Wilson v. Hagel

Filing 43

ORDER granting 36 Motion to Dismiss for Lack of Jurisdiction and denying as moot 21 Motion to Dismiss. The Clerk of Court is directed to close this case. Signed by Senior Judge James C. Fox on 7/29/2014. Copy mailed to plaintiff and Defendant Mellisa Goode via US Mail. (Grady, B.)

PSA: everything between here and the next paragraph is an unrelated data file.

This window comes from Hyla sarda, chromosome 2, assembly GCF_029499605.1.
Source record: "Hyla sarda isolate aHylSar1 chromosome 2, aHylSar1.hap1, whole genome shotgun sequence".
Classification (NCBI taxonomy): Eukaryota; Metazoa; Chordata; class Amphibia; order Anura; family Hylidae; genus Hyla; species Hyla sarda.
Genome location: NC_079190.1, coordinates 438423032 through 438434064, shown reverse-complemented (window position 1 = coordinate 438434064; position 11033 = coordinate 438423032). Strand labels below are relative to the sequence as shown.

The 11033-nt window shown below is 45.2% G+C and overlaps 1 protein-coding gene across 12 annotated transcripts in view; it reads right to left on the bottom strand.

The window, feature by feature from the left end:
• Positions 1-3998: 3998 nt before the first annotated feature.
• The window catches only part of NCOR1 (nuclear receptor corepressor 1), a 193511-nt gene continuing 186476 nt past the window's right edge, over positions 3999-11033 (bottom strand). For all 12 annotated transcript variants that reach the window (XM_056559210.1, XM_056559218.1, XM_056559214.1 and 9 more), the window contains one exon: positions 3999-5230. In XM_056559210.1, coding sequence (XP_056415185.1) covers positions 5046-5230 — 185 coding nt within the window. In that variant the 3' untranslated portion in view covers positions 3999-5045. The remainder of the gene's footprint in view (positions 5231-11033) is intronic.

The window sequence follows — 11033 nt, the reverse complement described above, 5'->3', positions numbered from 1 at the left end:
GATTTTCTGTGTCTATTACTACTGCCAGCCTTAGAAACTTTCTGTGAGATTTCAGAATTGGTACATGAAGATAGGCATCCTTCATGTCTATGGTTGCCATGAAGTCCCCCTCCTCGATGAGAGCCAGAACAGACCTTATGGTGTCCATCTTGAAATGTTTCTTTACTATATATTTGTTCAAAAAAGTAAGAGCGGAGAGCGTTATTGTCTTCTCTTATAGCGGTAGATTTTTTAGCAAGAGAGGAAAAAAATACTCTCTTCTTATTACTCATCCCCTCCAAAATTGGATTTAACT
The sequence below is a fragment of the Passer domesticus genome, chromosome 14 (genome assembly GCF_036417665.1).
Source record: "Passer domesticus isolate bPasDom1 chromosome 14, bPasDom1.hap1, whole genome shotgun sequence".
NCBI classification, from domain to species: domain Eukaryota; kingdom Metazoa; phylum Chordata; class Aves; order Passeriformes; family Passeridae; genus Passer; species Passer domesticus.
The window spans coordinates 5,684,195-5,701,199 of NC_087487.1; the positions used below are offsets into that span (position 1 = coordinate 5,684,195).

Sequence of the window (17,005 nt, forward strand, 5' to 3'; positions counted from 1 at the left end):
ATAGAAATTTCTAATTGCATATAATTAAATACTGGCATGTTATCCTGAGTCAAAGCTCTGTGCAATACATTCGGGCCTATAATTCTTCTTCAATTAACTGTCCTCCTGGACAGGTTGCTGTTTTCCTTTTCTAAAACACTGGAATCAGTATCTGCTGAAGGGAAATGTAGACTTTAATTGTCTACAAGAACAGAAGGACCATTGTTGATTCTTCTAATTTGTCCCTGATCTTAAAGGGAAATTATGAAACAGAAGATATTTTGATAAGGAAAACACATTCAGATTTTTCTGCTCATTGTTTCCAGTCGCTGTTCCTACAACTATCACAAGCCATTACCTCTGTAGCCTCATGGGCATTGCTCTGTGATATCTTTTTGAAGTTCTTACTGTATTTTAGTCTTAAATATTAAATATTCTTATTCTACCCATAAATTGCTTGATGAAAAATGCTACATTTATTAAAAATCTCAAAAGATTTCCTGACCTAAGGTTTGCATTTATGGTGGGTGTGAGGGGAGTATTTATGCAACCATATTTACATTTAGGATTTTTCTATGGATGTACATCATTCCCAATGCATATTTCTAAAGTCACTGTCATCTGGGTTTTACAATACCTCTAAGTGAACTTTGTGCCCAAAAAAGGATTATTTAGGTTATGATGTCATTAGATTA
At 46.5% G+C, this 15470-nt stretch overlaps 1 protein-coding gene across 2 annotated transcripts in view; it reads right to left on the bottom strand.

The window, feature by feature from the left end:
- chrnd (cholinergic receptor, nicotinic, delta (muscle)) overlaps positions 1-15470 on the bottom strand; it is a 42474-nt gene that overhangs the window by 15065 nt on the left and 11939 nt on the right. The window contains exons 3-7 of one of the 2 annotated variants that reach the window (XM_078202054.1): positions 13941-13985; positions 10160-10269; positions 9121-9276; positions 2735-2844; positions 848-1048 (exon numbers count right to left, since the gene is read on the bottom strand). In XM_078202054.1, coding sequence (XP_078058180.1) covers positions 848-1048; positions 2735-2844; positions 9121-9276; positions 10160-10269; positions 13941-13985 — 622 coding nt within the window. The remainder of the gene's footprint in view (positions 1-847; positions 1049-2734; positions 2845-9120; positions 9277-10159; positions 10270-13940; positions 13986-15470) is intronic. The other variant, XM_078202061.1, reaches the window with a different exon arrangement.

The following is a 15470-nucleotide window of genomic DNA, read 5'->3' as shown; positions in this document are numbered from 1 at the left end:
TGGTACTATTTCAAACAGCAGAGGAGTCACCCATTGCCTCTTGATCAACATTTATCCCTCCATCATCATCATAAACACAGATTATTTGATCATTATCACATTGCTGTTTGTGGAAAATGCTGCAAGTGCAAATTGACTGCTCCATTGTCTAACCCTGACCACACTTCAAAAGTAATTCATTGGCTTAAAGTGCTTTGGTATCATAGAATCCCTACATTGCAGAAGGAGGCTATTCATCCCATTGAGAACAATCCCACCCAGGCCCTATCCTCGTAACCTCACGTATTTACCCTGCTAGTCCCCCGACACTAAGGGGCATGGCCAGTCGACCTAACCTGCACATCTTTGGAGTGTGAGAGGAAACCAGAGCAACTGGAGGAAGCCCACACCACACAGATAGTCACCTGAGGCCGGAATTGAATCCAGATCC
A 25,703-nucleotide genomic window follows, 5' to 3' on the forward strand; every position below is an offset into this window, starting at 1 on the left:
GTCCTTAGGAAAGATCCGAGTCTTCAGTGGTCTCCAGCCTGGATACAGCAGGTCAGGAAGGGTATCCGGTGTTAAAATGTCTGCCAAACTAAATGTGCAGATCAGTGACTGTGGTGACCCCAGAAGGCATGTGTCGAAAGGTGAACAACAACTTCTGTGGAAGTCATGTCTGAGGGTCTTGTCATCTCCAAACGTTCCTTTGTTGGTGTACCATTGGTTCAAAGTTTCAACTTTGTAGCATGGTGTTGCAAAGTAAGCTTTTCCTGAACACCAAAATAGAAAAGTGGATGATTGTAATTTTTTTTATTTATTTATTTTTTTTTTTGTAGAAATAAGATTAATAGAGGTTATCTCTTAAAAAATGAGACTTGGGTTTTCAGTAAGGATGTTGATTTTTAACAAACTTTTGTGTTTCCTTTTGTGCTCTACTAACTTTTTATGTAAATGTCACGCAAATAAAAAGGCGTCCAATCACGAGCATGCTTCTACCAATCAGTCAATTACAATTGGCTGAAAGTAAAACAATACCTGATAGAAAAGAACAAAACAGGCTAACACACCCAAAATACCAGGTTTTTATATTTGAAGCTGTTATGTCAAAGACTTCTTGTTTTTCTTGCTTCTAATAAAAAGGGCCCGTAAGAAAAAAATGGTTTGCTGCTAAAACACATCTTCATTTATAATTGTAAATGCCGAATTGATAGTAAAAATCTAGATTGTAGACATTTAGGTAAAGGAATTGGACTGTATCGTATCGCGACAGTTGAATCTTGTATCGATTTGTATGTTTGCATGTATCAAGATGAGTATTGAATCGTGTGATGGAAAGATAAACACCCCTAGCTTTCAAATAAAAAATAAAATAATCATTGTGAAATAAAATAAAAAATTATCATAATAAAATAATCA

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UNITED STATES DISTRICT COURT EASTERN DISTRICT OF NORTH CAROLINA WESTERN DIVISION No. 5:13-CV-365-F FREDDIE M. WILSON, Plaintiff, v. CHUCK HAGEL, SECRETARY, DEPARTMENT OF DEFENSE (Department of Defense Education Activity Agency), EMILY MARSH, TRACY SHARP, ALBERT WARE, JR., MELLISA GOODE, ESSIE D. TAYLOR, GLORIA THORNBURG, Defendants. ) ) ) ) ) ) ) ) ) ) ) ) ) ) ) ORDER This matter is before the court on the Defendants' (collectively, "the Government") motion to dismiss or in the alternative motion for summary judgment [DE-36]. For the reasons that follow, the motion is ALLOWED and this case is DISMISSED. I. BACKGROUND Plaintiff Freddie M. Wilson ("Wilson") filed this pro se complaint on May 17, 2013. Wilson was employed as an educational aide at Irwin Intermediate School, a school located at the Fort Bragg military installation in Fayetteville, NC. Wilson alleges she was discharged based on her African American race, in violation of Title VII of the Civil Rights Act of 1964, and her age, in violation of the Age Discrimination in Employment Act, Pub. L. No. 90-202. Wilson, a fifty-seven year old African American woman, indicates that she worked within the Fort Bragg school system for eight or nine years. She transferred to the Irwin school in August, 2008 and the school administration assigned her to teacher Essie D. Taylor's ("Taylor") classroom. A conflict arose between Taylor and Wilson and Taylor allegedly yelled at Wilson on several occasions. Wilson reported these incidents to the school administration. When Taylor learned that Wilson had reported this conduct to the administration, the relationship deteriorated further. Wilson alleges Taylor began "harassing" her and the administration refused to intervene. On February 9, 2009, Irwin Assistant Principal Howle met with Wilson and explained that the Department of Defense had decided to terminate her employment. Howle gave Wilson a termination letter, which indicates that her employment was terminated for the following reasons: (1) failure to return to the classroom within a reasonable period of time; (2) Wilson's attitude with Taylor after Taylor had her paged; (3) Plaintiffs "going to the altar" comment; 1 and (4) Plaintiffs failure to follow Taylor's instructions." Termination Letter [DE-38-1] at 52. Wilson alleges that these reasons were pretextual and she was actually fired based on her race and age. Wilson refused to sign the termination letter on February 9. After receiving the termination letter, Wilson contacted Albert Ware, Jr., the Equal Employment Opportunity specialist assigned to her school, and informed him she was the victim of unlawful discrimination and harassment. Ware contacted the principal of Irwin Intermediate, Timothy Howle, who indicated he was not interested in further mediation with Wilson, though he offered to allow her to resign so the termination would not be part of her employment records. Unable to reach a resolution through informal contacts with Howle, Ware notified Wilson of her "Rights and Responsibilities" with respect to filing a formal discrimination complaint. 1 Wilson apparently informed Taylor that she was going to "take [Taylor] to the altar so I can learn how to deal with you." Termination Letter [DE-38-1] at 52. 2 This notice included the following language: If you are an employee covered by a collective bargaining agreement that permits allegations of discrimination to be raised in a negotiated grievance procedure then you would be required to make an election of procedure ... if you elect to file a grievance over this matter under the collective bargaining agreement's negotiated grievance procedure, you may not simultaneously or thereafter file a formal complaint of discrimination on the same matter under the Federal Sector EEO discrimination complaints processing system. Notice ofRights and Responsibilities [DE-38-1] at 83. Thereafter, Wilson initiated contact with Melissa Goode, her local federal employee union representative. Wilson and Goode met with Assistant Superintendent Emily Marsh to discuss her termination and request a transfer to another school in lieu of termination. Marsh advised Wilson that she would not be allowed to transfer and that she could either accept Howle's offer to resign or her employment would be terminated. Wilson subsequently signed the resignation letter on February 20, 2009, although Wilson alleges the letter she signed was for her transfer to another school. 2 On February 24, 2009, Wilson filed an official union grievance regarding her termination. Although the collective bargaining agreement between the local union and the Department of Defense Education Activity permitted employees to bring discrimination claims in union grievances, Wilson's grievance did not include discrimination allegations. Instead, on the grievance form, Wilson explained that she "disagreed" with the reasons for termination provided in the termination letter and reiterated her request for transfer to another school. Negotiated Grievance Form [DE-38-1] at 57-58. Although it does not appear that Wilson signed the grievance form, she has expressly acknowledged that she authorized Goode to file it on her 2 In light of the discussion below, there is no need to resolve this dispute. 3 behalf in a document filed with the court. See Wilson Exhibit [DE-ll] at 3 ("I [Wilson] mentioned to Ms. Goode [the union representative] to file the grievance on Dr. Timothy Howle Principal for abusing his authorities. As non discriminatory whatever came to that I have no idea."). On March 16, 2009, Assistant Superintendent Marsh issued a final decision denying Wilson's grievance. The denial letter advised the union president that if the union wished to proceed to arbitration, the agency would request formal mediation. Letter from Emily Marsh to Don Gambill, President, Local 1770 Federal Union (March 16, 2009) [DE-38-1] at 153-54. Wilson did not take further action through the union grievance process. After initiating the union grievance procedure, Wilson filed a formal complaint with the Equal Employment Opportunity Commission on March 4, 2009, alleging claims for age, race, and gender discrimination. The EEOC dismissed Wilson's claims for two alternative reasons: (1) she made an irrevocable election to proceed through the union's negotiated grievance procedure, thereby preventing her from pursuing her claims through the EEOC statutory procedure, and (2) her claims failed as a matter of law. September 30,2010 Order [DE-37-1] at 13-17. Wilson appealed to the full Commission, which affirmed. This lawsuit followed. DISCUSSION A. Standard of Review The Government moves to dismiss Wilson's claims for lack of subject matter jurisdiction. Fed. R. Civ. P. 12(b)(l). Rule 12 states that "ifthe court determines at any time that it lacks subject matter jurisdiction, the court must dismiss the action." Fed. R. Civ. P. 12(h)(3). The court may consider evidence outside the pleadings on a motion to dismiss for lack of subject matter jurisdiction. Richmond Fredericksburg & Potomac R. Co. v. U.S., 945 F.2d 4 765, 768 (4th Cir. 1991), cert denied, 503 U.S. 984 (1992). B. Exhaustion of Administrative Remedies Title VII requires federal employees to exhaust administrative remedies before bringing suit in federal court for discrimination. Brown v. Gen. Servs. Admin., 425 U.S. 820, 832 (1976); Zografov v. Veterans Admin. Med. Ctr., 779 F.2d 967, 968-69 (4th Cir.1985). In the Fourth Circuit, the requirement is jurisdictional and this court must dismiss a complaint for lack of subject matter jurisdiction when the plaintiff has failed to exhaust administrative remedies. Jones v. Calvert Grp., Ltd., 551 F.3d 297,300-01 (4th Cir. 2009); Davis v. NC. Dep't of Correction, 48 F.3d 134, 140 (4th Cir. 1995); but see Vinieratos v. United States, 939 F.2d 762, 768 n.5 (9th Cir. 1991) (explaining administrative exhaustion is statutory precondition to filing suit, not a jurisdictional requirement). In addition to Title VII, this case implicates the Federal Labor-Management Relations Act, 5 U.S.C. §§ 7101-35, which applies to federal employees whose employers have entered into a collective bargaining agreement with their local federal employee union. Under the Act, an employee who alleges discrimination must elect to pursue his claim under either a statutory procedure (e.g., Title VII or the Age Discrimination in Employment Act) or a union-assisted negotiated grievance procedure. § 7121 (d). The employee cannot pursue both procedures and the election, once made, is irrevocable. !d. The Act defines election as follows: An aggrieved employee affected by a prohibited personnel practice [such as discrimination] which also falls under the coverage of the negotiated grievance procedure may raise the matter under a statutory procedure or the negotiated procedure, but not both. An employee shall be deemed to have exercised his option under this subsection to raise the matter under either a statutory procedure or the 5 negotiated procedure at such time as the employee timely initiates an action under the applicable statutory procedure or timely files a grievance in writing, in accordance with the provisions of the parties' negotiated procedure, whichever event occurs first. !d. Under this language, the employee is deemed to have irrevocably elected her option when she either (I) timely initiates an action under the applicable statutory procedure or (2) timely files a grievance in writing, whichever occurs first. The Title VII implementing regulations further define the phrase "initiates an action under the applicable statutory procedure": "[a]n election to proceed under [the administrative EEOC process] is indicated only by the filing of a written complaint; use of the pre-complaint process ... does not constitute an election for purposes of this section." 29 C.F.R. § 1614.301(a). The definition of the term "matter" under § 7121 (d) is also significant to this case. See id. ("An aggrieved employee ... may raise the matter under a statutory procedure or the negotiated procedure, but not both."). "Matter" in this section refers to the applicable agency action (e.g., termination or demotion), not the discrimination issue itself. See Macy v. Dalton, 853 F. Supp. 350, 353-54 (E.D. Cal. 1994); see also Rhodes v. Merit Sys. Protection Bd., 487 F.3d 1377 (Fed. Cir. 2007) (explaining "matter" refers to the "reviewable agency action" for purposes of§ 7121(e)). As the Macy court observed, Title VII's implementing regulations compel this conclusion: [a]n election to proceed under a negotiated grievance procedure is indicated by the filing of a timely written grievance. An aggrieved employee who files a grievance with an agency whose negotiated agreement permits the acceptance of grievances which allege discrimination may not thereafter file a complaint on the same matter under [the administrative EEOC process] irrespective of whether the agency has informed the individual of the need to elect or of whether the grievance has raised an issue of discrimination. 29 C.F.R. § 1614.301(a). Because the regulation indicates that an employee irrevocably elects 6 the negotiated grievance procedure when the written grievance is filed, regardless of whether she initially claimed discrimination in the written grievance, the "matter" must refer to the adverse employment action, not the discrimination claim. Macy, 853 F. Supp. at 353-54. In this case, Wilson initiated the negotiated grievance procedure on February 24, 2009, prior to filing the formal EEOC complaint on March 4, 2009. 3 Grievance Form [DE-38-1] at 5758; Formal EEOC Compl. [DE-38-1] at 34-36. When she filed the written grievance, Wilson was irrevocably committed to the grievance procedure and she could not thereafter pursue the EEOC administrative remedies. 5 U.S.C. § 7121(d); 29 C.F.R. § 1614.301(a); Vinieratos, 939 F.2d at 769. The record also indicates that Wilson failed to exhaust her remedies under the negotiated grievance procedure. See Letter from Emily Marsh to Don Gambill, President, Local 1770 Federal Union (March 16, 2009) [DE-38-1] at 153-54 (denying the grievance and requesting mediation under the collective bargaining agreement in the event Wilson wished to pursue the grievance). Although Wilson admits that she initiated the grievance procedure, Wilson Document [DE-ll] at 3, she presents no evidence that she fully pursued her remedies under the negotiated grievance procedure in the documents she submitted in response to the Government's motion to dismiss. Wilson indicates she filed the negotiated grievance procedure because she felt Principal Howle was "abusing his authorities." /d. Wilson goes on to state, "[a]s non discriminatory whatever came to that I have no idea." /d. The court construes these comments as an argument that the grievance was filed on matters unrelated to her claim for discrimination. As explained 3 As explained above, Wilson's use of the pre-complaint EEOC process prior to February 24, 2009 has no bearing on her ultimate election, which is measured solely by whether she filed the written grievance or the formal EEOC complaint first. 29 C.F.R. § 1614.30l(a). 7 above, however, the fact that Wilson did not raise discrimination in her initial written grievance has no bearing on whether she irrevocably elected the grievance procedure. 29 C.F.R. § 1614.301(a); Macy, 853 F. Supp. at 353-54. The "matter" for purposes of§ 7121(d) refers to Wilson's termination and when she elected to challenge her termination through the negotiated grievance procedure, she was limited to that procedure for purposes of raising any discrimination claim. See Macy, 853 F. Supp. at 353-54; Grievance Procedure [DE-38-1] at 157-58 (explaining applicable grievance procedure allowed Wilson to pursue discrimination claims). The court recognizes that this is a relatively complex administrative process and some employees may forfeit important rights to have their claim heard in federal court due solely to the complexity of the process. However, because the Fourth Circuit has held that administrative exhaustion is a jurisdictional prerequisite to bringing suit in federal court, see Calvert Grp., 551 F.3d at 300-01, this court is precluded from considering equitable arguments such as waiver or estoppel. See English v. Pabst Brewing Co., 828 F .2d 104 7, 1049 (4th Cir. 1987); Shendock v. Director, OWCP, 893 F.2d 1458, 1466 (3d Cir. 1990) (en bane) ("Equitable tolling or estoppel simply is not available when there are jurisdictional limitations."). The court notes in this context that the EEOC counselor provided Wilson with notice of the consequences of her election to proceed under the negotiated grievance procedure. See Notice of Rights and Responsibilities [DE-38-1] at 83. To summarize, Wilson's failure to exhaust the only remedy available to her-the negotiated grievance procedure--deprives the court of subject matter jurisdiction. Accordingly, the court dismisses this case for lack of jurisdiction. 8 CONCLUSION The Government's motion to dismiss [DE-36] is ALLOWED and this case is DISMISSED. The remaining motion to dismiss [DE-21] is DENIED as MOOT. The Clerk of Court is DIRECTED to close this case. SO ORDERED. ,r This, the ~ day of July, 2014. nior United States District Judge 9